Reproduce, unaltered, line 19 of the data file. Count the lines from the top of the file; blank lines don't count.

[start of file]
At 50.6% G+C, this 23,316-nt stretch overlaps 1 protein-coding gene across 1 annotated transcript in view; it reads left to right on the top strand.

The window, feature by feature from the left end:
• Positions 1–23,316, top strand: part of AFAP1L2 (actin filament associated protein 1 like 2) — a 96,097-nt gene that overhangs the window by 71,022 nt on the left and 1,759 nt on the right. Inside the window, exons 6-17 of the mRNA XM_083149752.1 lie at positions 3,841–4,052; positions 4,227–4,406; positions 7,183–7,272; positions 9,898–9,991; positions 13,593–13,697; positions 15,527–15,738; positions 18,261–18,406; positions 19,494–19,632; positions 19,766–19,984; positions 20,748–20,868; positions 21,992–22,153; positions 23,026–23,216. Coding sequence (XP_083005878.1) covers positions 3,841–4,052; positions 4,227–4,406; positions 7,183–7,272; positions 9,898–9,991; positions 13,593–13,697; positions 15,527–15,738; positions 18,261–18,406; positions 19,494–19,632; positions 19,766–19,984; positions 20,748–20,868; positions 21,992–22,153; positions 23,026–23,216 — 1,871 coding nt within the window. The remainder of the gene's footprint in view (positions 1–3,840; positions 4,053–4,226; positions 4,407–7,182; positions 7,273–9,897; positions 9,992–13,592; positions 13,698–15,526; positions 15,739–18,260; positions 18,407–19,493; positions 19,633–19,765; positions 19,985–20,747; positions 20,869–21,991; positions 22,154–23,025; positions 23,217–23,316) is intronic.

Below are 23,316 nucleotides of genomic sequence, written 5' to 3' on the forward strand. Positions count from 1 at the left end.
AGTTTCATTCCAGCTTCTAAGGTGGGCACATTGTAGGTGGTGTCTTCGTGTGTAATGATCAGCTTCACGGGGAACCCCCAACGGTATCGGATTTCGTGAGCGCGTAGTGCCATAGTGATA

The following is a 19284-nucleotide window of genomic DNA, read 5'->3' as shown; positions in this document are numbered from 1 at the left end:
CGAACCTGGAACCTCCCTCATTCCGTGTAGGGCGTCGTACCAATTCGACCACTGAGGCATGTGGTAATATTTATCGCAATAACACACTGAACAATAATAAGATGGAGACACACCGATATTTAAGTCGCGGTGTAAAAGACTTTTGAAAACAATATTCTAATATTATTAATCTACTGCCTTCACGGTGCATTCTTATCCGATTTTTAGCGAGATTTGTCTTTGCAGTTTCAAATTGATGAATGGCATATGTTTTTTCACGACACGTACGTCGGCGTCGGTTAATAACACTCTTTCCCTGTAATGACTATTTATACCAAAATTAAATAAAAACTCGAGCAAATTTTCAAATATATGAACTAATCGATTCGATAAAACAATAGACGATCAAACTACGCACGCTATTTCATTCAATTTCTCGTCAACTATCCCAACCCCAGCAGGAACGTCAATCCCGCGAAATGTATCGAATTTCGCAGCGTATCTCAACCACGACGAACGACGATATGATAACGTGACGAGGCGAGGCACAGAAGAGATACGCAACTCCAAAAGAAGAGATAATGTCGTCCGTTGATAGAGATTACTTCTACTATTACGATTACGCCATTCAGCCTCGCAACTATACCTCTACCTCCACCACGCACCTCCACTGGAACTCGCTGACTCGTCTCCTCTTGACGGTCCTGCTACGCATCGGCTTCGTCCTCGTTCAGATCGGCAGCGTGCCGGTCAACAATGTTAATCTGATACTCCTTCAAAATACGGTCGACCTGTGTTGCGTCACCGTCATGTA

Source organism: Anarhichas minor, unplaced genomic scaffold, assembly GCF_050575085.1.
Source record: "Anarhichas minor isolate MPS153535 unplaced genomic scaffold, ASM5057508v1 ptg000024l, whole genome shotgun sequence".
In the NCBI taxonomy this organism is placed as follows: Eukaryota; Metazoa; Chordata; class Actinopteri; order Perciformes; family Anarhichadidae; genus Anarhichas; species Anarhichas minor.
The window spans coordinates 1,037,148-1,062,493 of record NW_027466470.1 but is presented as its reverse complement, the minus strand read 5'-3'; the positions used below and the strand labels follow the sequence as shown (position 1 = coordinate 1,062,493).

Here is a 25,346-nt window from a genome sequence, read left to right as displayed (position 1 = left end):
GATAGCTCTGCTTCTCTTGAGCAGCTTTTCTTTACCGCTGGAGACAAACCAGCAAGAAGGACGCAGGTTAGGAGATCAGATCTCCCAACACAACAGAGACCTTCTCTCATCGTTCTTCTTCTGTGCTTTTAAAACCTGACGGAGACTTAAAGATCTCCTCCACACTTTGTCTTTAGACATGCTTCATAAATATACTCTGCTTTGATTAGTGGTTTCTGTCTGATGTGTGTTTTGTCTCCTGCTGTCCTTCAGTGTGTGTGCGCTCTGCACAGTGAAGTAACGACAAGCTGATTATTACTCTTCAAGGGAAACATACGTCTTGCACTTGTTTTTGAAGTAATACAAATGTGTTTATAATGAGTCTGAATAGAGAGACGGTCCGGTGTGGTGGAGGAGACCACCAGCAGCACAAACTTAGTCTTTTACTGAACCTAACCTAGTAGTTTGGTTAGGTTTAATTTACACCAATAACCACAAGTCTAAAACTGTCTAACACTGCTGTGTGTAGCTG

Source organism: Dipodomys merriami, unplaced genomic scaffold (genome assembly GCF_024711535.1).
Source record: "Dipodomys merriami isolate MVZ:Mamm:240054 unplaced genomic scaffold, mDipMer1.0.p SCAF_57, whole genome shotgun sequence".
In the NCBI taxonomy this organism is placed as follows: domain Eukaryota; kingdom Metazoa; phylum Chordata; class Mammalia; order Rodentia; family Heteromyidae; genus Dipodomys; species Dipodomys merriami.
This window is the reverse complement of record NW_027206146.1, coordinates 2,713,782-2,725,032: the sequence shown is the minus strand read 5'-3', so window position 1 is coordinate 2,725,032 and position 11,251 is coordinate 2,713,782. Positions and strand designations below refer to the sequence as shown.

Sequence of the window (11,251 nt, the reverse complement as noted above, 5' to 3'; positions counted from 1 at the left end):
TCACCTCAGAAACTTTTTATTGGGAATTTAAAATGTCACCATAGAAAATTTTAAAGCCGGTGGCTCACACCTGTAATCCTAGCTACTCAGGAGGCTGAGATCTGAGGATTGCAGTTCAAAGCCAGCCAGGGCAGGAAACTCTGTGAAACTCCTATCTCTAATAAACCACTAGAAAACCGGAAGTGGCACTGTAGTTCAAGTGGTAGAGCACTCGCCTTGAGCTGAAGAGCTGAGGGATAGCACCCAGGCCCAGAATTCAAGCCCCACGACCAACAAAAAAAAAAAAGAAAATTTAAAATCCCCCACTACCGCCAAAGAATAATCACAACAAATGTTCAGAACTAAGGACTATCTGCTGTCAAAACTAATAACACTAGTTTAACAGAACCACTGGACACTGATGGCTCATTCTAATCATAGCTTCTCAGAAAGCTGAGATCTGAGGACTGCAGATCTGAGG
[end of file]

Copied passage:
TCACCTCAGAAACTTTTTATTGGGAATTTAAAATGTCACCATAGAAAATTTTAAAGCCGGTGGCTCACACCTGTAATCCTAGCTACTCAGGAGGCTGAGATCTGAGGATTGCAGTTCAAAGCCAGCCAGGGCAGGAAACTCTGTGAAACTCCTATCTCTAATAAACCACTAGAAAACCGGAAGTGGCACTGTAGTTCAAGTGGTAGAGCACTCGCCTTGAGCTGAAGAGCTGAGGGATAGCACCCAGGCCCAGAATTCAAGCCCCACGACCAACAAAAAAAAAAAAGAAAATTTAAAATCCCCCACTACCGCCAAAGAATAATCACAACAAATGTTCAGAACTAAGGACTATCTGCTGTCAAAACTAATAACACTAGTTTAACAGAACCACTGGACACTGATGGCTCATTCTAATCATAGCTTCTCAGAAAGCTGAGATCTGAGGACTGCAGATCTGAGG